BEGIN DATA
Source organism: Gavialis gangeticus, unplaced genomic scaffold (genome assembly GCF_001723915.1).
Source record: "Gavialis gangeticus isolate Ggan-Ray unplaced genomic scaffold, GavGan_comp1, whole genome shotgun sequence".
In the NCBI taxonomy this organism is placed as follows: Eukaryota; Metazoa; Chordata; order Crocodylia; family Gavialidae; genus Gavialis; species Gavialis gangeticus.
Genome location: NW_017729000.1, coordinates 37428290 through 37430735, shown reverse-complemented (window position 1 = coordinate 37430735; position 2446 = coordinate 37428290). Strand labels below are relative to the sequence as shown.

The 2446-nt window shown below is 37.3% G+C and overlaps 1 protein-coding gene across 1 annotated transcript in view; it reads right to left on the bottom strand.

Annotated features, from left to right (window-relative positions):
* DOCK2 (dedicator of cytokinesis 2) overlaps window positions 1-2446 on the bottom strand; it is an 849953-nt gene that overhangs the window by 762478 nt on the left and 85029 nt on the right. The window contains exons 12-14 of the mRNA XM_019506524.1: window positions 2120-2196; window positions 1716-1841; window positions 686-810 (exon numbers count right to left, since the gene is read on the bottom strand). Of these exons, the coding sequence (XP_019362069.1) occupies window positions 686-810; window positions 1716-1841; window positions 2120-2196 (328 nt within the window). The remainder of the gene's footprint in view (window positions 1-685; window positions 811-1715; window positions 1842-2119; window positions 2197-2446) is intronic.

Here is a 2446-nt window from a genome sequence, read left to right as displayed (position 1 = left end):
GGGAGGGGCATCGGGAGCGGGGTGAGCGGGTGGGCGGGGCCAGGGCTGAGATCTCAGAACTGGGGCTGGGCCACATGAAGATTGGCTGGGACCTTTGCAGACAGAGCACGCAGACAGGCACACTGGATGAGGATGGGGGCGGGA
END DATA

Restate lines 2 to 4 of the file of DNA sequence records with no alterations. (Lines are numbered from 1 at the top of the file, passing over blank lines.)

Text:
Source record: "Gavialis gangeticus isolate Ggan-Ray unplaced genomic scaffold, GavGan_comp1, whole genome shotgun sequence".
In the NCBI taxonomy this organism is placed as follows: Eukaryota; Metazoa; Chordata; order Crocodylia; family Gavialidae; genus Gavialis; species Gavialis gangeticus.
Genome location: NW_017729000.1, coordinates 37428290 through 37430735, shown reverse-complemented (window position 1 = coordinate 37430735; position 2446 = coordinate 37428290). Strand labels below are relative to the sequence as shown.